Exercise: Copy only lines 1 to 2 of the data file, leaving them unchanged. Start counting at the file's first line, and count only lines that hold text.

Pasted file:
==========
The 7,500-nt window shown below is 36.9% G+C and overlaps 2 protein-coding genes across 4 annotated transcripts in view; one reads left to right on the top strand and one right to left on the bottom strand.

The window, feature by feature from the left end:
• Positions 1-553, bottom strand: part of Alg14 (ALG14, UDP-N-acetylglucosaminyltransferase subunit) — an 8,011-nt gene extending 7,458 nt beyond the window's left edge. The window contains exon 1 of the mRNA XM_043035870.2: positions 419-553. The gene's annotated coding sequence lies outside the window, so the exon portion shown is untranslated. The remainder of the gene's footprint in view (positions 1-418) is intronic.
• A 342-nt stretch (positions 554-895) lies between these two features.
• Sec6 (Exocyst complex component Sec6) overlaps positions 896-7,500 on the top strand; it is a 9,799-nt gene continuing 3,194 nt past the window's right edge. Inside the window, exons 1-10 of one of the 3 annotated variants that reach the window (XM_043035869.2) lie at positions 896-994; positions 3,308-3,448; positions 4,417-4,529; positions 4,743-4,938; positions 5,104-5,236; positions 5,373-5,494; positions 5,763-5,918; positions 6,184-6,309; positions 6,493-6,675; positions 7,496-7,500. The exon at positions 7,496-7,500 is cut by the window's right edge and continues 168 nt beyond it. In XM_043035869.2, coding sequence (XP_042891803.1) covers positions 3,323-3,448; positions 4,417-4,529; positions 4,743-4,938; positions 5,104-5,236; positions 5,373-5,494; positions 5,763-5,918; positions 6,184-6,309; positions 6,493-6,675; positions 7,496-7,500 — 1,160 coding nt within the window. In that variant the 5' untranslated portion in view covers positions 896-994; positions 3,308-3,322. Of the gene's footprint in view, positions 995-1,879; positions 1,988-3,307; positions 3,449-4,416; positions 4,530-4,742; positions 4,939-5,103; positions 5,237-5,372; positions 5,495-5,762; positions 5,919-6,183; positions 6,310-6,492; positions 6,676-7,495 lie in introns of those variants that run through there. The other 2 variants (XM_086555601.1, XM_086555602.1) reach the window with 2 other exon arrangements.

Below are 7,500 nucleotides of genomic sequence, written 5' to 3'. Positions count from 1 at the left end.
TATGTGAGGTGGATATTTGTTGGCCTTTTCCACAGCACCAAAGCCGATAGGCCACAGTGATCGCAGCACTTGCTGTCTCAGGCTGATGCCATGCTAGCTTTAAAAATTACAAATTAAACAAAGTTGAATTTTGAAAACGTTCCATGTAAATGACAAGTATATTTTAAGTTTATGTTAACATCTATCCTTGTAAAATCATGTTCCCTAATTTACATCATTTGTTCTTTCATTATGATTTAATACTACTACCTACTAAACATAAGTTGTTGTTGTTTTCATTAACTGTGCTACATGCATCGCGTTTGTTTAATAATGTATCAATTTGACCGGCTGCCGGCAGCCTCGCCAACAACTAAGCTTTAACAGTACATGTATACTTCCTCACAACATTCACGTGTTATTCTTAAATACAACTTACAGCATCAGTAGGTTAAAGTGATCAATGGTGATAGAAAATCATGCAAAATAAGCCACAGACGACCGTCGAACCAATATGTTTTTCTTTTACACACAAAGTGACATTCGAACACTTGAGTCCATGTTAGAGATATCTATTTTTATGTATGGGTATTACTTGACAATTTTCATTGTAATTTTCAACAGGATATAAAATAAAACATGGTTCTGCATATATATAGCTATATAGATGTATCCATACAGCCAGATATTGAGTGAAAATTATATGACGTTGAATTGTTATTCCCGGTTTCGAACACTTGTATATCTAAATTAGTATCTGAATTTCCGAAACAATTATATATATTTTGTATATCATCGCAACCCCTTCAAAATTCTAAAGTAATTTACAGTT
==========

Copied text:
The 7,500-nt window shown below is 36.9% G+C and overlaps 2 protein-coding genes across 4 annotated transcripts in view; one reads left to right on the top strand and one right to left on the bottom strand.

The window, feature by feature from the left end: